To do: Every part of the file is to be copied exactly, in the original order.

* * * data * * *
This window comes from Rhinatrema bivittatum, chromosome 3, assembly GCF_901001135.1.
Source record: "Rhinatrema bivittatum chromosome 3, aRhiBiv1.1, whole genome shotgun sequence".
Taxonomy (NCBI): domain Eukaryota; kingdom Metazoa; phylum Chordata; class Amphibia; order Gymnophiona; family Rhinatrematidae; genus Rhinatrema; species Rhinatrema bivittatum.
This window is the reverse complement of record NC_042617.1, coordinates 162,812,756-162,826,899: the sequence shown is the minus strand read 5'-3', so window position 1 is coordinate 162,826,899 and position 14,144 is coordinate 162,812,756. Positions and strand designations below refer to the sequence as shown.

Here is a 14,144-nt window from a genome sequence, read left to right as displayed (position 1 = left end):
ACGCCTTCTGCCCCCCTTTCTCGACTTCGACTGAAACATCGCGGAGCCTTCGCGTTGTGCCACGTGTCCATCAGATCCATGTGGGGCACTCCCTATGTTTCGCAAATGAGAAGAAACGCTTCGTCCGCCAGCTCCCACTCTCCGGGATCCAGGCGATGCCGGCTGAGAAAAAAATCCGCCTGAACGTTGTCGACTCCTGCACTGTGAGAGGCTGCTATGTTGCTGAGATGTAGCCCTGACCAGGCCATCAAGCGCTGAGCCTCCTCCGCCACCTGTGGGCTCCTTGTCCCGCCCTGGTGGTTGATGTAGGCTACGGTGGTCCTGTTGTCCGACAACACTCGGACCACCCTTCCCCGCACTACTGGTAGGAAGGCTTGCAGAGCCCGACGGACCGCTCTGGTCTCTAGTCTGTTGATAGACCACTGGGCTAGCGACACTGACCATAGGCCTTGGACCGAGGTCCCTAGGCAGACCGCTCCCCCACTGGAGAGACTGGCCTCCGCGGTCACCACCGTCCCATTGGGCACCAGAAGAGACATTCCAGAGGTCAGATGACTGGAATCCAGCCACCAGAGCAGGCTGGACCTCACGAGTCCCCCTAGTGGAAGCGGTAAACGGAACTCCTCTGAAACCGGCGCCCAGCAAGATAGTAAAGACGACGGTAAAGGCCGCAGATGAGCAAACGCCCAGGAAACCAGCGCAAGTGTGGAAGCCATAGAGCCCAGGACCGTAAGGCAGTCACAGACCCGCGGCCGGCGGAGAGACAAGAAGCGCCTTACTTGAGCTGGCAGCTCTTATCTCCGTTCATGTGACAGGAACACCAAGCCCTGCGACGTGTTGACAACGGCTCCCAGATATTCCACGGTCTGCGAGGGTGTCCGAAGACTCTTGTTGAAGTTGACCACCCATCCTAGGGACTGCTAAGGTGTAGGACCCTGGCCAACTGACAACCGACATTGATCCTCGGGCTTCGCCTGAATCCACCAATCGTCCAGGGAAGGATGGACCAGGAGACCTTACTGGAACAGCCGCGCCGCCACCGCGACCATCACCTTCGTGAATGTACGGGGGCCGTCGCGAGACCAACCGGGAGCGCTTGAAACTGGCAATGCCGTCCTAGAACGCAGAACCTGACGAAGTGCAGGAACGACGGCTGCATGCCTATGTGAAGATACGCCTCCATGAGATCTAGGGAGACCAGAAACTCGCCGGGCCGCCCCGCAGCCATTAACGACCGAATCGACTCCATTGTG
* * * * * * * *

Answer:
This window comes from Rhinatrema bivittatum, chromosome 3, assembly GCF_901001135.1.
Source record: "Rhinatrema bivittatum chromosome 3, aRhiBiv1.1, whole genome shotgun sequence".
Taxonomy (NCBI): domain Eukaryota; kingdom Metazoa; phylum Chordata; class Amphibia; order Gymnophiona; family Rhinatrematidae; genus Rhinatrema; species Rhinatrema bivittatum.
This window is the reverse complement of record NC_042617.1, coordinates 162,812,756-162,826,899: the sequence shown is the minus strand read 5'-3', so window position 1 is coordinate 162,826,899 and position 14,144 is coordinate 162,812,756. Positions and strand designations below refer to the sequence as shown.

Here is a 14,144-nt window from a genome sequence, read left to right as displayed (position 1 = left end):
ACGCCTTCTGCCCCCCTTTCTCGACTTCGACTGAAACATCGCGGAGCCTTCGCGTTGTGCCACGTGTCCATCAGATCCATGTGGGGCACTCCCTATGTTTCGCAAATGAGAAGAAACGCTTCGTCCGCCAGCTCCCACTCTCCGGGATCCAGGCGATGCCGGCTGAGAAAAAAATCCGCCTGAACGTTGTCGACTCCTGCACTGTGAGAGGCTGCTATGTTGCTGAGATGTAGCCCTGACCAGGCCATCAAGCGCTGAGCCTCCTCCGCCACCTGTGGGCTCCTTGTCCCGCCCTGGTGGTTGATGTAGGCTACGGTGGTCCTGTTGTCCGACAACACTCGGACCACCCTTCCCCGCACTACTGGTAGGAAGGCTTGCAGAGCCCGACGGACCGCTCTGGTCTCTAGTCTGTTGATAGACCACTGGGCTAGCGACACTGACCATAGGCCTTGGACCGAGGTCCCTAGGCAGACCGCTCCCCCACTGGAGAGACTGGCCTCCGCGGTCACCACCGTCCCATTGGGCACCAGAAGAGACATTCCAGAGGTCAGATGACTGGAATCCAGCCACCAGAGCAGGCTGGACCTCACGAGTCCCCCTAGTGGAAGCGGTAAACGGAACTCCTCTGAAACCGGCGCCCAGCAAGATAGTAAAGACGACGGTAAAGGCCGCAGATGAGCAAACGCCCAGGAAACCAGCGCAAGTGTGGAAGCCATAGAGCCCAGGACCGTAAGGCAGTCACAGACCCGCGGCCGGCGGAGAGACAAGAAGCGCCTTACTTGAGCTGGCAGCTCTTATCTCCGTTCATGTGACAGGAACACCAAGCCCTGCGACGTGTTGACAACGGCTCCCAGATATTCCACGGTCTGCGAGGGTGTCCGAAGACTCTTGTTGAAGTTGACCACCCATCCTAGGGACTGCTAAGGTGTAGGACCCTGGCCAACTGACAACCGACATTGATCCTCGGGCTTCGCCTGAATCCACCAATCGTCCAGGGAAGGATGGACCAGGAGACCTTACTGGAACAGCCGCGCCGCCACCGCGACCATCACCTTCGTGAATGTACGGGGGCCGTCGCGAGACCAACCGGGAGCGCTTGAAACTGGCAATGCCGTCCTAGAACGCAGAACCTGACGAAGTGCAGGAACGACGGCTGCATGCCTATGTGAAGATACGCCTCCATGAGATCTAGGGAGACCAGAAACTCGCCGGGCCGCCCCGCAGCCATTAACGACCGAATCGACTCCATTGTG